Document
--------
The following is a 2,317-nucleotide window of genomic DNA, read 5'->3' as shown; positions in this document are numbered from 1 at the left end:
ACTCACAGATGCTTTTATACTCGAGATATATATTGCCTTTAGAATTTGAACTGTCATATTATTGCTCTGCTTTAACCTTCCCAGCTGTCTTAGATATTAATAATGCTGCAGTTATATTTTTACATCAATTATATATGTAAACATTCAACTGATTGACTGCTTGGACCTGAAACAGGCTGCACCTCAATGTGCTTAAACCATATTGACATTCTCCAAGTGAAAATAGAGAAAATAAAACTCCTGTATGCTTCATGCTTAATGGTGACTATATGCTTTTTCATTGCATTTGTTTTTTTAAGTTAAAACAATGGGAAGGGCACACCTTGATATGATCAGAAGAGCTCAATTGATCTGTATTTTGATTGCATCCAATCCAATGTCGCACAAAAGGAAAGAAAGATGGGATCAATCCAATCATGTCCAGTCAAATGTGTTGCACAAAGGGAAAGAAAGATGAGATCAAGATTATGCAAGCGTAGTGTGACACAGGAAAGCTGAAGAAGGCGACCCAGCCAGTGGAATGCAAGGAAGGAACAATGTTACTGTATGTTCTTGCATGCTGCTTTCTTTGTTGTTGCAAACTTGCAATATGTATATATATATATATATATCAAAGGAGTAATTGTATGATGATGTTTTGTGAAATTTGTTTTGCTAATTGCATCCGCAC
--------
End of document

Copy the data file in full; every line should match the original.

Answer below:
The following is a 2,317-nucleotide window of genomic DNA, read 5'->3' as shown; positions in this document are numbered from 1 at the left end:
ACTCACAGATGCTTTTATACTCGAGATATATATTGCCTTTAGAATTTGAACTGTCATATTATTGCTCTGCTTTAACCTTCCCAGCTGTCTTAGATATTAATAATGCTGCAGTTATATTTTTACATCAATTATATATGTAAACATTCAACTGATTGACTGCTTGGACCTGAAACAGGCTGCACCTCAATGTGCTTAAACCATATTGACATTCTCCAAGTGAAAATAGAGAAAATAAAACTCCTGTATGCTTCATGCTTAATGGTGACTATATGCTTTTTCATTGCATTTGTTTTTTTAAGTTAAAACAATGGGAAGGGCACACCTTGATATGATCAGAAGAGCTCAATTGATCTGTATTTTGATTGCATCCAATCCAATGTCGCACAAAAGGAAAGAAAGATGGGATCAATCCAATCATGTCCAGTCAAATGTGTTGCACAAAGGGAAAGAAAGATGAGATCAAGATTATGCAAGCGTAGTGTGACACAGGAAAGCTGAAGAAGGCGACCCAGCCAGTGGAATGCAAGGAAGGAACAATGTTACTGTATGTTCTTGCATGCTGCTTTCTTTGTTGTTGCAAACTTGCAATATGTATATATATATATATATATCAAAGGAGTAATTGTATGATGATGTTTTGTGAAATTTGTTTTGCTAATTGCATCCGCAC